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why would we need this judge address the issue of immunity, if we only want her to address the issue of criminal immunity, we'll get that from the jury. >> we think it'll only confuse the injury if they argue stand your ground during the course of the trial. >> reporter: it's the latest in a harsh back and forth between the two sides. anything resembling a microphone or a camera. calling those unfounded attacks that should be stricken from the record. legal experts say that's all a side show. the main question today, stand your ground. >> the defense is being very strategic and not having the hearing before trial. that way they're not going to have to show all their cards and avoid the risk that the judge might reject the self-defense claim. >> in civil court, george zimmerman has sued nbc universal for defamation and the company has strongly denied his allegations. >> reporter: jury selection in
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the second-degree murder murder trial against george zimmerman is scheduled to begin in a little more than six weeks. savannah? >> kerry sanders in sanford, florida, thank you. and now to the fight to fill south carolina's vacant congressional seat. last night, mark sanford's bid to salvage a political career and her effort to start one collided in a spirited debate. kelly, good morning. >> good morning, savannah. well, this was already a race to watch. and now turn that up a notch. after a debate that delivered some surprises and the south carolina crowd turned rowdy. this was a faceoff between a political newcomer, a nationally known former governor looking for his comeback and nationally known episode of infidelity while he was governor. >> it's an important point. >> reporter: a fiery debate monday night at the citadel in charleston, south carolina, marked the first and only meeting a former republican governor mark sanford and democrat elizabeth colbert bh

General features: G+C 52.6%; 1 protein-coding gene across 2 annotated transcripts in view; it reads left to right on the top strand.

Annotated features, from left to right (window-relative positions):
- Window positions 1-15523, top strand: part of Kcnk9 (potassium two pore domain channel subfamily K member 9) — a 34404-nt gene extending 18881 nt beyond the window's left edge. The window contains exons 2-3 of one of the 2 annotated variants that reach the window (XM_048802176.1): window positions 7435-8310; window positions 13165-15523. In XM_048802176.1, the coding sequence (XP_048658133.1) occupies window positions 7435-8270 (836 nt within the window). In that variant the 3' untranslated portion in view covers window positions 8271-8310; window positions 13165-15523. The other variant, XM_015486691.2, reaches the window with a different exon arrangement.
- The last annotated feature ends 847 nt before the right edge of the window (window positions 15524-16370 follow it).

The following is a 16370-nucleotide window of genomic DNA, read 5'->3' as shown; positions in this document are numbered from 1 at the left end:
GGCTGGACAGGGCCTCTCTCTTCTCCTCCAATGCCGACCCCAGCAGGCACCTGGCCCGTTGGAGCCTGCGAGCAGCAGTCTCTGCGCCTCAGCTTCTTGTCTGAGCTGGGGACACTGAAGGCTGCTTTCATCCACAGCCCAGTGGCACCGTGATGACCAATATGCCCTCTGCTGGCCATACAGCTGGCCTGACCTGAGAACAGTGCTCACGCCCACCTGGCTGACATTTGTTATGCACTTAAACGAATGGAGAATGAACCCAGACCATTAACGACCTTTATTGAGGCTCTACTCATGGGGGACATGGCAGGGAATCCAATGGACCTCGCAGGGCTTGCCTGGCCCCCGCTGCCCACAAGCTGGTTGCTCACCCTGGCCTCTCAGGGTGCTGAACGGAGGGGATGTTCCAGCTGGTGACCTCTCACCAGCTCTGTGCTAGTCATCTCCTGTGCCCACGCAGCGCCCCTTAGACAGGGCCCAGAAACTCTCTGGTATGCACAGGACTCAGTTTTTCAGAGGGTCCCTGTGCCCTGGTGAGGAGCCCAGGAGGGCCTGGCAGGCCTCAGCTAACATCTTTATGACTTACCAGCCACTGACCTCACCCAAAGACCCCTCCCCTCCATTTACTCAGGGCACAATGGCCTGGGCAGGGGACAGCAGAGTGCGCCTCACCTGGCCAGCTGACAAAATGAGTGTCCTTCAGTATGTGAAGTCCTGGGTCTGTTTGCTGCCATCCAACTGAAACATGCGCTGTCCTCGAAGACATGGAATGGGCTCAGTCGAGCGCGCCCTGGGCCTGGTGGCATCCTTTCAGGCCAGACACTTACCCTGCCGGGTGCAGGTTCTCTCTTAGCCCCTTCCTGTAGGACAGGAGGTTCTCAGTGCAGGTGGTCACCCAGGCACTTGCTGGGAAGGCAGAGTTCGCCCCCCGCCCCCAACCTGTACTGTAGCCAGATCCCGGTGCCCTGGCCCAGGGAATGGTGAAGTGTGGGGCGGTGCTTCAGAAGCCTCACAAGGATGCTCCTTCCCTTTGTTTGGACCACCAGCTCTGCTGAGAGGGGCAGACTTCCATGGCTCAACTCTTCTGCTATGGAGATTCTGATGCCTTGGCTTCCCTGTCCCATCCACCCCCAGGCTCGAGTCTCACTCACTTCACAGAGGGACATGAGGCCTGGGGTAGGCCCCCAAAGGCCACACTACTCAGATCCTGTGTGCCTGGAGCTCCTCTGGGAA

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locked in a battle to fill a vacant seat. colbert bush is the sister of stephen colbert who has helped her raise campaign money. sanford's political career was notoriously derailed in 2009. after he disappeared and then lied about hiking the appalachian trail when in reality the then married governor was visiting his mistress in argentina. >> i developed a relationship. >> reporter: a scandal that colbert-bush wasn't afraid to try to use to her advantage. >> when we talk about fiscal spending and the taxpayers, it doesn't mean you take the money we saved and leave the country for a personal purpose. >> reporter: sanford then said he hadn't heard the comment. >> i couldn't hear what she said. >> okay. >> repeat it. i didn't hear it, i'm sorry. >> answer the question. >> what was the question?
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>> clearly, everyone on that debate stage and in that debate hall heard what she said and he was pretending in that moment that he didn't. there's sort of a rule in south carolina, keep your dirty laundry to yourself, and he hasn't been very good at that. >> and the mistress is now mark sanford's fiancee. the special election is one week from today, sanford had been expected to pretty much easily win this because it was in a heavily republican district. but his poll numbers also dropped after news that his former wife accused him of trespassing at her home. he said he was visiting his sons. but it raised new concerns about personal struggles just when colbert bush has pulled ahead with buzz and attention. >> thank you so much. coming up, amazing technology on getting to try out google glass right now. here's the demonstration. okay, glass. take a picture. >> make it a good one.